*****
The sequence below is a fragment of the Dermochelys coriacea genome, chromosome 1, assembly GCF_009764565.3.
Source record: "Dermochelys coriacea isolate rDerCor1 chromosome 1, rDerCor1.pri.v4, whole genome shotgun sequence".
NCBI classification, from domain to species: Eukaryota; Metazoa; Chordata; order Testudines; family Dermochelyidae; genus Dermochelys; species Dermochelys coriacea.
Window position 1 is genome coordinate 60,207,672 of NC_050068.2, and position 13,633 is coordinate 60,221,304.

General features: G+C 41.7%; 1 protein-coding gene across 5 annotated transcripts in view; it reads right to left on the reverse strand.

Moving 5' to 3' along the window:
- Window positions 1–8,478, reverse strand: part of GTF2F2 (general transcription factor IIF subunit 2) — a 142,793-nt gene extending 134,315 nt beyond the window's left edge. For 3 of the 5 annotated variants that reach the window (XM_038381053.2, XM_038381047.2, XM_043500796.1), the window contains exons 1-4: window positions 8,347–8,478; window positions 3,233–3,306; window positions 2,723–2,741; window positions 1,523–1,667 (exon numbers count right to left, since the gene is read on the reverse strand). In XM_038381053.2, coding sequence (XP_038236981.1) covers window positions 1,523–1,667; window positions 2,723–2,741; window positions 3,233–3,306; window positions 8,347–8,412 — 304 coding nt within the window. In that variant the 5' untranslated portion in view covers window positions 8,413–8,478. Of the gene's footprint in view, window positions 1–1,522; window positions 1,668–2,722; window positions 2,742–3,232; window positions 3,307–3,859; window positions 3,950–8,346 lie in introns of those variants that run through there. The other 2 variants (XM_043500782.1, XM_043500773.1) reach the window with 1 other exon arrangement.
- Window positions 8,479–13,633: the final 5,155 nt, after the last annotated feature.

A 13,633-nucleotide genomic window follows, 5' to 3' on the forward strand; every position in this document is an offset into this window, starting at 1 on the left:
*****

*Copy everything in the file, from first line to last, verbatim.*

The sequence below is a fragment of the Dermochelys coriacea genome, chromosome 1, assembly GCF_009764565.3.
Source record: "Dermochelys coriacea isolate rDerCor1 chromosome 1, rDerCor1.pri.v4, whole genome shotgun sequence".
NCBI classification, from domain to species: Eukaryota; Metazoa; Chordata; order Testudines; family Dermochelyidae; genus Dermochelys; species Dermochelys coriacea.
Window position 1 is genome coordinate 60,207,672 of NC_050068.2, and position 13,633 is coordinate 60,221,304.

General features: G+C 41.7%; 1 protein-coding gene across 5 annotated transcripts in view; it reads right to left on the reverse strand.

Moving 5' to 3' along the window:
- Window positions 1–8,478, reverse strand: part of GTF2F2 (general transcription factor IIF subunit 2) — a 142,793-nt gene extending 134,315 nt beyond the window's left edge. For 3 of the 5 annotated variants that reach the window (XM_038381053.2, XM_038381047.2, XM_043500796.1), the window contains exons 1-4: window positions 8,347–8,478; window positions 3,233–3,306; window positions 2,723–2,741; window positions 1,523–1,667 (exon numbers count right to left, since the gene is read on the reverse strand). In XM_038381053.2, coding sequence (XP_038236981.1) covers window positions 1,523–1,667; window positions 2,723–2,741; window positions 3,233–3,306; window positions 8,347–8,412 — 304 coding nt within the window. In that variant the 5' untranslated portion in view covers window positions 8,413–8,478. Of the gene's footprint in view, window positions 1–1,522; window positions 1,668–2,722; window positions 2,742–3,232; window positions 3,307–3,859; window positions 3,950–8,346 lie in introns of those variants that run through there. The other 2 variants (XM_043500782.1, XM_043500773.1) reach the window with 1 other exon arrangement.
- Window positions 8,479–13,633: the final 5,155 nt, after the last annotated feature.

A 13,633-nucleotide genomic window follows, 5' to 3' on the forward strand; every position in this document is an offset into this window, starting at 1 on the left: